Electricity is a dynamic power source. We live surrounded by it, but sometimes forget how dangerous it can be. Many electrical fires, injuries and electrocutions can be prevented when we understand and practice electrical safety. This is especially true for our youngest electric co-op members.
Throughout the year, your co-op offers safety works to help teach kids about electricity. But, as your child’s first and most important teacher, you can help reinforce those lessons.
Start at an early age, teaching them about the physical dangers associated with electrical components and how to handle electrical plugs, outlets, switches and other devices. Keep in mind, talking to your children about electrical safety should also include fun activities and facts about the basics—what is electricity, the need to respect its power and how to use it efficiently as they study, work and play.
Getting kids to show interest in these lessons isn’t easy. Just remember that what your kids learn from you today can be a lifesaver later when they encounter potential hazards, like downed power lines, in their path, play hide-and-seek behind the big metal electrical boxes in the neighborhood, or are tempted to clamber up a utility pole.
Gather your kids around the kitchen table—some of the best teachable moments about electrical safety can occur in and around your home. Look around. There are plenty of opportunities to demonstrate safety that are as close as the electrical outlet on your living room wall. For example, show kids how plugs work, and let them know that even if they are curious about the slits of an electrical outlet, nothing else should be placed inside. Each year about 2,400 children end up in the emergency room after suffering injuries caused by inserting objects—paper clips, pens, screws, nails, forks, hair pins, coins and more—into electrical outlets. That’s about seven kids per day who sustain injuries ranging from electric shock to burns.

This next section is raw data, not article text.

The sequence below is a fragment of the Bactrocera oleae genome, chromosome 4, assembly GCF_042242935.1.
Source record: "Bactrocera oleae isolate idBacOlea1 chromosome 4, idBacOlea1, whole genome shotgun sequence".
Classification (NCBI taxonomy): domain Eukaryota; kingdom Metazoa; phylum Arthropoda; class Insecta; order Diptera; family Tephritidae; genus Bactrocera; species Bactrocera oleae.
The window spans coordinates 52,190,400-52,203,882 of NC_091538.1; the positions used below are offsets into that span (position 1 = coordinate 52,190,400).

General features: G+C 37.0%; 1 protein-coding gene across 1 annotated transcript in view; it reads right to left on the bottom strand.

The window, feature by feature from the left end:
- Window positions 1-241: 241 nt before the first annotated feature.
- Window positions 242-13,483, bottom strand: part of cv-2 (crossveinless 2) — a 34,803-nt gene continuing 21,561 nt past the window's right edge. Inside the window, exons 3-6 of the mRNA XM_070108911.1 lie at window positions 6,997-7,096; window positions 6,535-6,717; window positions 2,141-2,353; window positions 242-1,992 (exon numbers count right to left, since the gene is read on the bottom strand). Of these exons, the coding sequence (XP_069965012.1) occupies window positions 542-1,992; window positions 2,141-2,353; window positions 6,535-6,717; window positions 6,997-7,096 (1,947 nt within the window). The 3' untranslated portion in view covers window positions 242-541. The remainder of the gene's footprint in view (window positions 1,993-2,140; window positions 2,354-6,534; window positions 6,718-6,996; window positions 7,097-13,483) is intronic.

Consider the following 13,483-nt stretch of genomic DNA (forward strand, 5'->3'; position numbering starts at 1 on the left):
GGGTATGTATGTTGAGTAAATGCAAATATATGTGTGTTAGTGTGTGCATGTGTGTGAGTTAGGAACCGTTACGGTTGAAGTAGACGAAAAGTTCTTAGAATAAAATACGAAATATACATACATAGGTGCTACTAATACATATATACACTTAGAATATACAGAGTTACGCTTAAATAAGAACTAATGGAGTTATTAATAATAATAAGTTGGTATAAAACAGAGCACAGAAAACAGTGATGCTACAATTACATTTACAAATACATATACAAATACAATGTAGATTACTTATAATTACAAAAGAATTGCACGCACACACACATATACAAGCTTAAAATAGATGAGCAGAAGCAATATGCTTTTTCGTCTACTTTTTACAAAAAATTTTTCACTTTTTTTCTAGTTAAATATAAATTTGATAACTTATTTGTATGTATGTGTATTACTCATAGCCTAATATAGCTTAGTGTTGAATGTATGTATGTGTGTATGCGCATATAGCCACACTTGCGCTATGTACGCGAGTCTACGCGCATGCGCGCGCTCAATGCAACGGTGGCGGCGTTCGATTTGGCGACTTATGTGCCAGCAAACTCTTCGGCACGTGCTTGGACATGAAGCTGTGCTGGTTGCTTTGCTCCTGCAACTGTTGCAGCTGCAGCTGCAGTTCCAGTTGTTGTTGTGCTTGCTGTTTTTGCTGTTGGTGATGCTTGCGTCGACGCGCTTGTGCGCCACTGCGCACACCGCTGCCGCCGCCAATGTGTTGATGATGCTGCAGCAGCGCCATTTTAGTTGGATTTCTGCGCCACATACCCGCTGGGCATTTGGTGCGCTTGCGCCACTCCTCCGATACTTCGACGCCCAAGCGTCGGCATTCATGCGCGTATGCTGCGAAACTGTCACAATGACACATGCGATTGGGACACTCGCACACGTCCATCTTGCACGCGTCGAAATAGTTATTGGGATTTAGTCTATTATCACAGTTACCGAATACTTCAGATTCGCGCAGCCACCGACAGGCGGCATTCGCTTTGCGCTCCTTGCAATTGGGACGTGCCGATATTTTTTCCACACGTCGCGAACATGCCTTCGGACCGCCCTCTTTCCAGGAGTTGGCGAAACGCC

But this isn’t the only electrical mishap that impacts kids. Our reliance on electronics and gadgets has left families at risk when they overcrowd electrical outlets, continue using frayed wires, place devices near liquids, or leave electronics on for long periods of time. Some of the same guidelines offer to help protect both kids and adults. We should all set good examples for our youngsters.
Supplement your lessons at home with resources. The Electrical Safety Foundational International (esfi.org) is also among the many national organizations offering free kits, videos and interactive online tools that make learning and practicing electrical safety fun for you and your children. And as they grow older, remember to keep teaching them about the power of electricity and how to use it safely.